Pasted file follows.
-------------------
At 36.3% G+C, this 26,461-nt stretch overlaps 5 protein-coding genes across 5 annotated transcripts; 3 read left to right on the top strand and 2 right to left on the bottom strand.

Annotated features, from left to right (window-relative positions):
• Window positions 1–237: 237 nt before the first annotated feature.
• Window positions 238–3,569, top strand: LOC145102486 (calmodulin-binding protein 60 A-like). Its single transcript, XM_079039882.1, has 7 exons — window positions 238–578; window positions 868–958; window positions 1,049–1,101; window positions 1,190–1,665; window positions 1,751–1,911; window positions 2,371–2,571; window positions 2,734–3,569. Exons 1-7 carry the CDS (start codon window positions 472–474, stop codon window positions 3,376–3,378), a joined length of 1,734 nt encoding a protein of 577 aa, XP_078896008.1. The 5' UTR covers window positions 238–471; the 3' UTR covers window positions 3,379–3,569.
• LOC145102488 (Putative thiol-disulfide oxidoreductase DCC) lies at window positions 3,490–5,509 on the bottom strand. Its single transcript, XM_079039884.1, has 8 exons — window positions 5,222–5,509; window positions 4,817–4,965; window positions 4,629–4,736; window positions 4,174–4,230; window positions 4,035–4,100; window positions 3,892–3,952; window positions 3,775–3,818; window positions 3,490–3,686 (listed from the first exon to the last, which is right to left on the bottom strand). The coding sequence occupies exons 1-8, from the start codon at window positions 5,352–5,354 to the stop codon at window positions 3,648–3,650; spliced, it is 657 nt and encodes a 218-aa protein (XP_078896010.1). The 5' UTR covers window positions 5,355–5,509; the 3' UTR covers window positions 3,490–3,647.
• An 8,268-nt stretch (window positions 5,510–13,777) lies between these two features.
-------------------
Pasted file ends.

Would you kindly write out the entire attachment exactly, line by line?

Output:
At 36.3% G+C, this 26,461-nt stretch overlaps 5 protein-coding genes across 5 annotated transcripts; 3 read left to right on the top strand and 2 right to left on the bottom strand.

Annotated features, from left to right (window-relative positions):
• Window positions 1–237: 237 nt before the first annotated feature.
• Window positions 238–3,569, top strand: LOC145102486 (calmodulin-binding protein 60 A-like). Its single transcript, XM_079039882.1, has 7 exons — window positions 238–578; window positions 868–958; window positions 1,049–1,101; window positions 1,190–1,665; window positions 1,751–1,911; window positions 2,371–2,571; window positions 2,734–3,569. Exons 1-7 carry the CDS (start codon window positions 472–474, stop codon window positions 3,376–3,378), a joined length of 1,734 nt encoding a protein of 577 aa, XP_078896008.1. The 5' UTR covers window positions 238–471; the 3' UTR covers window positions 3,379–3,569.
• LOC145102488 (Putative thiol-disulfide oxidoreductase DCC) lies at window positions 3,490–5,509 on the bottom strand. Its single transcript, XM_079039884.1, has 8 exons — window positions 5,222–5,509; window positions 4,817–4,965; window positions 4,629–4,736; window positions 4,174–4,230; window positions 4,035–4,100; window positions 3,892–3,952; window positions 3,775–3,818; window positions 3,490–3,686 (listed from the first exon to the last, which is right to left on the bottom strand). The coding sequence occupies exons 1-8, from the start codon at window positions 5,352–5,354 to the stop codon at window positions 3,648–3,650; spliced, it is 657 nt and encodes a 218-aa protein (XP_078896010.1). The 5' UTR covers window positions 5,355–5,509; the 3' UTR covers window positions 3,490–3,647.
• An 8,268-nt stretch (window positions 5,510–13,777) lies between these two features.